1. Eric Morissey: “Hey people on Interstate 20 westbound at McDaniel Street Exit 55 — it’s lunch time! I am packing up now with 16 lunches, and ~3 gallons of water, and some cups and plates too. Who’s hungry? Send me the deets!”

2. Katrina R: “On our way with crackers, bananas, water and snack cakes. If you’re on 285 near 5 or 7, let us know. We’re coming to you and it’s free.”

3. Debbie Wilson Pusterino: “Just left some supplies on the median on 285 East near exit 29.”

4. “The hot chocolate guys have been identified! Dozens of you sent us photos of these guys serving hot cocoa to stranded motorists on I-75. We now know the men behind the kindness are Zach Haedt and Sam Tarquina. LIKE this! It’s a great way to say thanks to all the people doing nice things in the #GeorgiaSnow,” 11alive News wrote.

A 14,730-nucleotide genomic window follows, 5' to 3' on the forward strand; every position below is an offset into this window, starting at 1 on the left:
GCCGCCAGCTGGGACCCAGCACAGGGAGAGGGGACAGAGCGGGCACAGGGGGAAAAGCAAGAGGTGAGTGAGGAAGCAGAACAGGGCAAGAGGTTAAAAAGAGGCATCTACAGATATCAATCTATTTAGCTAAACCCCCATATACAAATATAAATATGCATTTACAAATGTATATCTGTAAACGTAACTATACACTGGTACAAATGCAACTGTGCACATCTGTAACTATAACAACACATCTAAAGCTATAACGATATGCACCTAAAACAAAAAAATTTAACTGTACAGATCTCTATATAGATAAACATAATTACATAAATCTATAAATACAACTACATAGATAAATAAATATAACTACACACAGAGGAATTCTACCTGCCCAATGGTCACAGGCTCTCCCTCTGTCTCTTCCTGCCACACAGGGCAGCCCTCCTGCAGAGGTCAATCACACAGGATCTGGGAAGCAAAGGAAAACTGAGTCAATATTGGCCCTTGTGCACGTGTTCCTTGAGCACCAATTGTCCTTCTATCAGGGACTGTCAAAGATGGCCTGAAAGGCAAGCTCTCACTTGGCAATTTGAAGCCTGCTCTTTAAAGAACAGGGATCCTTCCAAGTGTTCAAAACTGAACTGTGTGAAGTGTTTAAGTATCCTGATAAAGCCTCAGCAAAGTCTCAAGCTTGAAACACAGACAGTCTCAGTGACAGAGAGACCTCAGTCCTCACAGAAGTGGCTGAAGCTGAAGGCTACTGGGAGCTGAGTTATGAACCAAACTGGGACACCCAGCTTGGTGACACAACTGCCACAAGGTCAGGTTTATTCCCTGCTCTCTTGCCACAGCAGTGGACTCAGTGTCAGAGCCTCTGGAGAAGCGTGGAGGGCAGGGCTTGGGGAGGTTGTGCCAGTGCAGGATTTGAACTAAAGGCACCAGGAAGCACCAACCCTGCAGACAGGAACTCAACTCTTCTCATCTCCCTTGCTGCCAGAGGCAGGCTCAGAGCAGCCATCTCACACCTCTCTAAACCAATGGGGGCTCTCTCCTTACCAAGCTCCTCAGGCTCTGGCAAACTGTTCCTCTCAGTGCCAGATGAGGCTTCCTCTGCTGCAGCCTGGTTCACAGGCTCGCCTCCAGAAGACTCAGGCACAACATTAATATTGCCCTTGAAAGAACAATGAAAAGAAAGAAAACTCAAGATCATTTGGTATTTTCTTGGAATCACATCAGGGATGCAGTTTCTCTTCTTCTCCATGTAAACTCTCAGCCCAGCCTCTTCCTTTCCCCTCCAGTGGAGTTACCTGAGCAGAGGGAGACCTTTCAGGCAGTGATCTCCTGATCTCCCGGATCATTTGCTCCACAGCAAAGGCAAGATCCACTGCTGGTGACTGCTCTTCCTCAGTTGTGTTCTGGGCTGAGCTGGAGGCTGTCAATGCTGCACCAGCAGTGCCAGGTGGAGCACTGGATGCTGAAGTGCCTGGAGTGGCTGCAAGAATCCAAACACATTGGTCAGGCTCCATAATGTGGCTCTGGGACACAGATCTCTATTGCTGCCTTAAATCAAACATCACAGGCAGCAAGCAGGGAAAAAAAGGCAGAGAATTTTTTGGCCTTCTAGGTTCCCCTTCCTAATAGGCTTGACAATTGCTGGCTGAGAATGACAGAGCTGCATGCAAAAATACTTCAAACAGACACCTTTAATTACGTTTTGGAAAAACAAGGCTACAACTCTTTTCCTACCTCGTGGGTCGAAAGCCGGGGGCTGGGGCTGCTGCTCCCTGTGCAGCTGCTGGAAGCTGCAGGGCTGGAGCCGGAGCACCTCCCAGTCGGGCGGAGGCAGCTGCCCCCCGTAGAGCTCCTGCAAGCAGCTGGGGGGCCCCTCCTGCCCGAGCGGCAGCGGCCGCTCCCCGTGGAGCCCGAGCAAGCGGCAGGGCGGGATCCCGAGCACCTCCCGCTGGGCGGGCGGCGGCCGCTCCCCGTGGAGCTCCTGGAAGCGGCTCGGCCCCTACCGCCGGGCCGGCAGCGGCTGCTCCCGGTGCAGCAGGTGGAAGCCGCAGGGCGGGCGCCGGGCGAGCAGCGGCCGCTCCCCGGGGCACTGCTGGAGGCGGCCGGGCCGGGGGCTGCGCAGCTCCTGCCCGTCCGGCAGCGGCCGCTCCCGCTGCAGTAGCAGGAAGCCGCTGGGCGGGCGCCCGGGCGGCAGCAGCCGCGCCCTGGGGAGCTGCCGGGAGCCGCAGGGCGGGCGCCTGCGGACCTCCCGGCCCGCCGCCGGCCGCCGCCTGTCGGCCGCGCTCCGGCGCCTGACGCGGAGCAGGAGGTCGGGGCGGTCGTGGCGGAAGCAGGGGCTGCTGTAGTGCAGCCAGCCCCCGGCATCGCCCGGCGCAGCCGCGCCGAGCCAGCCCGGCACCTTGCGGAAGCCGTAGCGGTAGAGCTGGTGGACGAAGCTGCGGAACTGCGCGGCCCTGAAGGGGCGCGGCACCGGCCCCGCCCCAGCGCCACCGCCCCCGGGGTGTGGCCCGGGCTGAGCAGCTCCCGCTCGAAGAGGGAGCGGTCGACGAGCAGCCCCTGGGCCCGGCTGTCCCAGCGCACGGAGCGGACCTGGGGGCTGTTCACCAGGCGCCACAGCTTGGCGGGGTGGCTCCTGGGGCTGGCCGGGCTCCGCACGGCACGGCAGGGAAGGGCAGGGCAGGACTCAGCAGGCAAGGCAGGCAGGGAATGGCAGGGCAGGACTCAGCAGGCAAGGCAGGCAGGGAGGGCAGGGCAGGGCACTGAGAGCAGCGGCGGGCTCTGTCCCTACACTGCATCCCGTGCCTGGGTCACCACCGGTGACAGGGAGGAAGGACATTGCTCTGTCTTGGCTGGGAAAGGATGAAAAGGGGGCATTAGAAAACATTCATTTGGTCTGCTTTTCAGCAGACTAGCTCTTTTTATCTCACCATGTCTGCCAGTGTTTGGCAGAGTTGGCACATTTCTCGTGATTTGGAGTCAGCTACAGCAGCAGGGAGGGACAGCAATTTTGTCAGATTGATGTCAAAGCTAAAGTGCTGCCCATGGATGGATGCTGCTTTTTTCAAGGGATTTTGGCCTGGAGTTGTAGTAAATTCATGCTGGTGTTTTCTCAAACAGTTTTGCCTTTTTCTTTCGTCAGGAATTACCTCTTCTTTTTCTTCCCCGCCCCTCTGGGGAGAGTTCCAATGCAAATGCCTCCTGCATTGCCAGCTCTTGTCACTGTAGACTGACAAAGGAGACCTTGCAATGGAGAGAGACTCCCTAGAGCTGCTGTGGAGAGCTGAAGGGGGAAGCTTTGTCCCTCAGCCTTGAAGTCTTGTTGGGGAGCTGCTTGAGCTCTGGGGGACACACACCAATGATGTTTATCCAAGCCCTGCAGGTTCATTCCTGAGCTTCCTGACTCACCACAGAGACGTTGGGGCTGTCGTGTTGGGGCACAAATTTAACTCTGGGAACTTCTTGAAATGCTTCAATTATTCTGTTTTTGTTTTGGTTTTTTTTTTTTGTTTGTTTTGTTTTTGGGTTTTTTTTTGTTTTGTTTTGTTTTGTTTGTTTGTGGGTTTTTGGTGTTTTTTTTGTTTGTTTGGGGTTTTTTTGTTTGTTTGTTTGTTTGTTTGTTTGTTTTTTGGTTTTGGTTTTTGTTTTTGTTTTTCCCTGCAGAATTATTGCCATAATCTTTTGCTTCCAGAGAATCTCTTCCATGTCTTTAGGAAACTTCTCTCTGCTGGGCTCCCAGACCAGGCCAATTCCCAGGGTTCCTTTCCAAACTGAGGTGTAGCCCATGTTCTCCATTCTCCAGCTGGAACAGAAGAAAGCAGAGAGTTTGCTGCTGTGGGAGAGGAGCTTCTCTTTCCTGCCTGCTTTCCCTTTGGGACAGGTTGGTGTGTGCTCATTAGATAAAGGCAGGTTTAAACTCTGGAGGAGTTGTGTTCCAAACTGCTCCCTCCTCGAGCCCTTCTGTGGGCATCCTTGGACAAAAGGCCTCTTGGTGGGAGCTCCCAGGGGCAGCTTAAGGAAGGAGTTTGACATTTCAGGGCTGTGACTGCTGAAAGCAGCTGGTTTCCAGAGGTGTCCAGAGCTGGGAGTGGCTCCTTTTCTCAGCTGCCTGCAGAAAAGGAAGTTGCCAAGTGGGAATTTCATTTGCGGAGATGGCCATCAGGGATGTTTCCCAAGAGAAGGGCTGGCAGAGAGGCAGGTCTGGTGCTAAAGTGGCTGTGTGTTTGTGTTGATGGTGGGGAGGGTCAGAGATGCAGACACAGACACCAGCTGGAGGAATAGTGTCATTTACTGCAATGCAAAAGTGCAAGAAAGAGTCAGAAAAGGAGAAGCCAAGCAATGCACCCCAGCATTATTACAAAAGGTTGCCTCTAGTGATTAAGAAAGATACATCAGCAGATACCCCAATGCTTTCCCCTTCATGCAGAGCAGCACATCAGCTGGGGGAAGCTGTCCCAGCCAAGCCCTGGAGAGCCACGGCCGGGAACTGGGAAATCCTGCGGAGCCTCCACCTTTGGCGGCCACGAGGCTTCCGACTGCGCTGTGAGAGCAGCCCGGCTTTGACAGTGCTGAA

5. “GOOD SAMARITAN: Matthew Miller is on I-75 near Turner Field handing out food to stranded motorists. He packed PB&Js, cereal and hot cocoa for anyone who needs it.”“I saw on Facebook people had been out here for 18 hours…so I just thought I’d try to help out any way I could,” Miller told WSB-TV.

6. Graham Lutz: “Where am I needed? Can make it just about anywhere?”

7. Jeanne Harn: “We just walked 2 miles to I75, to pass out snacks & things in Kennesaw.. I75 south is still backed up. There were college students walking the interstate as well, handing out fruit & things. So happy to see everyone helping. We just walked 2 miles back home, will warm up, & then head out the 2 miles to I575, to help those folks.. This is my son Darwin, my daughter Faith, and husband Randall…”